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A cancer warning that should not be ignored

Postmenopausal bleeding could be a sign of endometrial cancer, says Dr. Judith Reichman, and it should be taken seriously.

Q: I’m 54 and haven’t had my period for a year and a half, but now it seems to have come back within the last week. Should I be worried?

A: This could indeed be a worrisome symptom. If you’re not on hormone replacement therapy and haven’t bled for a year, doing so puts you in the diagnostic category of postmenopausal bleeding. This could be a warning sign for a type of uterine cancer called endometrial cancer, which develops in the uterine lining. It is the most common cancer of our reproductive organs, but, thankfully, is also the least fatal.

Testing for endometrial cancerThis situation mandates a visit to your gynecologist. (You can start with your regular healthcare practitioner, but a referral should be made.) You should then undergo a regular speculum exam to ensure that the bleeding is not due to a polyp or growth in the cervix. (I assume you’ve had regular Pap smears and they’re normal.) Your doctor may want to do an ultrasound to see if the uterine lining appears thickened or uneven, and she may even consider injecting fluid through a catheter into the lining during the ultrasound to see if there are polyps or fibroids projecting inward.

Unless your doctor can reassure you that the endometrium is thin (like a pencil line), an endometrial sampling should be performed. Usually, a narrow, hollow tube (canula) is inserted through the cervix into the endometrial cavity. This tube is attached to a syringe-like device used to suction out cells from the lining. Or, alternatively, a small amount of fluid can be inserted and withdrawn to obtain the cells. Many doctors will use a local anesthetic to make this more comfortable, though the procedure usually causes little more than short-term cramping.

The minute amount of tissue obtained during the sampling is then sent to a pathologist and checked for abnormal buildup of glands (hyperplasia), with or without cell abnormality (atypia).

Abnormality could mean cancerIf there is no sign of atypia, the bleeding you’re experiencing may have been caused by over-stimulation of these glands from your body’s production of estrogen. The latter does not stop simply because you are menopausal. Hormones produced by the adrenal glands can be converted to estrogen compounds by fat cells. The more fat cells you have, (in other words, if you are overweight or obese) the more hormones undergo estrogen conversion. If the stimulation is overly aggressive, the glands eventually become “confused” and atypia occurs.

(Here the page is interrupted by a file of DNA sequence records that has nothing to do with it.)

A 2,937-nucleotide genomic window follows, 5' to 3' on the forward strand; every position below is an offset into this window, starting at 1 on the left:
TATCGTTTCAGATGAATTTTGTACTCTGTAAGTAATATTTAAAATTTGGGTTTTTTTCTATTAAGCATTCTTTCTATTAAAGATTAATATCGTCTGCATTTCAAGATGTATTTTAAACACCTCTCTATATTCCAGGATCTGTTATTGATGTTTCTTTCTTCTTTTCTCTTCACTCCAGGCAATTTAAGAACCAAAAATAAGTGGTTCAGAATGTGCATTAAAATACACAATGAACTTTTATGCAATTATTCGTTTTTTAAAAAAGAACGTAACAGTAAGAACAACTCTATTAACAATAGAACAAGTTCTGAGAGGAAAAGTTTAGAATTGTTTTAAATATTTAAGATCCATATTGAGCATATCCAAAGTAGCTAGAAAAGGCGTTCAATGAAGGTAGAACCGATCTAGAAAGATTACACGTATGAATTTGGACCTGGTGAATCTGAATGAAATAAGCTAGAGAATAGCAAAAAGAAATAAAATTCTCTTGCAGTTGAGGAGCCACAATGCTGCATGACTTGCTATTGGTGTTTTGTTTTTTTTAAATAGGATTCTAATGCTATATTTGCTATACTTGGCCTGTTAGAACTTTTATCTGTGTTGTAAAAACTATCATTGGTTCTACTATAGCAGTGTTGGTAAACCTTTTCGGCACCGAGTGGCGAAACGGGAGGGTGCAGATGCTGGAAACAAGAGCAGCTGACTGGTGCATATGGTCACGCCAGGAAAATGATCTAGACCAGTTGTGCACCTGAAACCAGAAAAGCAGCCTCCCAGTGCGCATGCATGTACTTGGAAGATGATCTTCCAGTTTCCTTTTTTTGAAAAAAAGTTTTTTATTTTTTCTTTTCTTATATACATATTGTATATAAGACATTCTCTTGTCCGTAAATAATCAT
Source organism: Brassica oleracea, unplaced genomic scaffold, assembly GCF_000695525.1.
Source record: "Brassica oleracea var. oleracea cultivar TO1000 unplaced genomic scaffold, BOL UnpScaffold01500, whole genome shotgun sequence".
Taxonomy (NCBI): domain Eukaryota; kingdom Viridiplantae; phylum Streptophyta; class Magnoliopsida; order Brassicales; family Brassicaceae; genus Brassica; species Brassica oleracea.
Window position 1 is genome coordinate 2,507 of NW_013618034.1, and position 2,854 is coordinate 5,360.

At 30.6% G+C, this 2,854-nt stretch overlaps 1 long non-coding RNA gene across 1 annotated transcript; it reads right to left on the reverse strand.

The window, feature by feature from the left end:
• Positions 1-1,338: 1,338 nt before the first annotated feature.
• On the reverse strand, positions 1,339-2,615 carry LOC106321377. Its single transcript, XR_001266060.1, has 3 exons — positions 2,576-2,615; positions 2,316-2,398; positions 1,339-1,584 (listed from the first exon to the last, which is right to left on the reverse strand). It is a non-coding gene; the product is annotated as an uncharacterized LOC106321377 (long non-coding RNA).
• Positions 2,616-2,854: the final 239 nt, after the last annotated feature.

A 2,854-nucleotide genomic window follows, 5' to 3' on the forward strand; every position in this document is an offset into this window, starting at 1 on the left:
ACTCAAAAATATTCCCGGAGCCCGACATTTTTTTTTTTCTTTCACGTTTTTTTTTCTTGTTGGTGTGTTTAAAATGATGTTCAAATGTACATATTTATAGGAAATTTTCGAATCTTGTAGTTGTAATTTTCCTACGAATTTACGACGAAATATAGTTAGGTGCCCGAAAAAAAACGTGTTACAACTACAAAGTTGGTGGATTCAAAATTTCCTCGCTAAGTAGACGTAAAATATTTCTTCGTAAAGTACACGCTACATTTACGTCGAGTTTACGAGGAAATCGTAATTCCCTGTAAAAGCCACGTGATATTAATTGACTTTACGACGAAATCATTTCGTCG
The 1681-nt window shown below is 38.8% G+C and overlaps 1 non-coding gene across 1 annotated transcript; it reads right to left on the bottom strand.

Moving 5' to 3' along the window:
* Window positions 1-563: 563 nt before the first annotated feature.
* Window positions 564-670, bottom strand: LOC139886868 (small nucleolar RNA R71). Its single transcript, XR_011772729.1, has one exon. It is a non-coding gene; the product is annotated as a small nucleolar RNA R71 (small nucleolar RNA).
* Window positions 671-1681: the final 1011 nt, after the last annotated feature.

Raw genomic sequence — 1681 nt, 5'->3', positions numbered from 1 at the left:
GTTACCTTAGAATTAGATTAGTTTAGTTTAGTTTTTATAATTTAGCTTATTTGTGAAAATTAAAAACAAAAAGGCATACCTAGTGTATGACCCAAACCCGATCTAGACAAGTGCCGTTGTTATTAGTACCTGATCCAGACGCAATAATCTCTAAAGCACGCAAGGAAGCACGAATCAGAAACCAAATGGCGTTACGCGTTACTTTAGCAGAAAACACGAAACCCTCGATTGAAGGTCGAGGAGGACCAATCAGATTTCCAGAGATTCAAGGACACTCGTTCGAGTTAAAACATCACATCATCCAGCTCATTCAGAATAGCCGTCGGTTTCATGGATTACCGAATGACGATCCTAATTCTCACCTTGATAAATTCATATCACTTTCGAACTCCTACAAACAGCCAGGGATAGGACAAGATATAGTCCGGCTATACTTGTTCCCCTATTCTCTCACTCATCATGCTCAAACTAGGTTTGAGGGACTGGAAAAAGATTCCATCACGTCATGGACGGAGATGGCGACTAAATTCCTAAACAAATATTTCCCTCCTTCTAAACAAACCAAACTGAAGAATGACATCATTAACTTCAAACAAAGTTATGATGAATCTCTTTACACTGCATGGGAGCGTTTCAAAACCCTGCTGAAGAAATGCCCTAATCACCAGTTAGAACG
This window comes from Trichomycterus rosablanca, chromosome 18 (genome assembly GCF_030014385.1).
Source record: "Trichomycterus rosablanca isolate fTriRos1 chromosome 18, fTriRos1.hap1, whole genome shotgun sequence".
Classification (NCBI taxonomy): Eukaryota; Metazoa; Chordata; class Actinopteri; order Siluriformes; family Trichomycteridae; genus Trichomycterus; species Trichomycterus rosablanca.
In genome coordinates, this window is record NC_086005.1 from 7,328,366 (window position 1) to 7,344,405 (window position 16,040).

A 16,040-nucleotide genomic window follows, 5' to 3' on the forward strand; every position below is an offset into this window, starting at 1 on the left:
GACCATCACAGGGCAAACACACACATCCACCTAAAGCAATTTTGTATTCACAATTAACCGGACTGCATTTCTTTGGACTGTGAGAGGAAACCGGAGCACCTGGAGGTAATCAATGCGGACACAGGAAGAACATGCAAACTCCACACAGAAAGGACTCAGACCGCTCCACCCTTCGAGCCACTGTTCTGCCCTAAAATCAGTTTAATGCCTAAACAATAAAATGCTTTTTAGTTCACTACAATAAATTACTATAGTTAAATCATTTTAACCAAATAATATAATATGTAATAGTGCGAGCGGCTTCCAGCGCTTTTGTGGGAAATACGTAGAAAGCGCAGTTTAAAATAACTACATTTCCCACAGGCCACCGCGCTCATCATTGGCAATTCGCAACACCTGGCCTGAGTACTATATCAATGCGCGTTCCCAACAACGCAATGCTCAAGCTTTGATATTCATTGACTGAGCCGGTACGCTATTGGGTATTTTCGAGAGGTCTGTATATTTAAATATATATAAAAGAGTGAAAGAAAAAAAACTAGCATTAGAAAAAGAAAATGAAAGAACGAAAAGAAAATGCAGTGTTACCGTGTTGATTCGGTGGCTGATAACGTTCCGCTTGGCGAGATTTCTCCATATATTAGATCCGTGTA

Atypia can be a precursor to actual cancer and should probably be further investigated through a procedure in which a small instrument is inserted into the endometrium in order to see its entire surface, and further biopsies are taken. Or your doctor may feel a hysterectomy is the next best course of action. There is no question that if cancer is found, you should undergo a hysterectomy, at which time the ovaries and some lymph nodes should also be removed to see if the cancer has spread.  This can be done using a laparoscope if the cancer is diagnosed at an early stage.

Worst case scenarioGoing from out-of-the-blue bleeding to worst case scenario: if cancer has invaded a major portion of the uterine muscle or spread to other organs, then radiation, chemotherapy and/or high doses of progestin may be necessary.

Before you freak out, know that chances are, your bleeding is not cancer and may indeed be due either to “old” follicles in an ovary waking up and producing estrogen, or to atrophy (thinning) of the uterine lining or vagina, causing the erosion of a small blood vessel.

If, however, the diagnosis of endometrial cancer is made, take comfort in the fact that 96 percent of women who undergo appropriate therapy will be alive and without recurrence five years later.

Dr. Reichman’s Bottom Line: Postmenopausal bleeding can be a warning sign for uterine cancer. Don’t ignore it. Get thee to a specialist.

Dr. Judith Reichman, the “Today” show's medical contributor on women's health, has practiced obstetrics and gynecology for more than 20 years. You will find many answers to your questions in her latest book, "Slow Your Clock Down: The Complete Guide to a Healthy, Younger You," which is now available in paperback. It is published by William Morrow, a division of .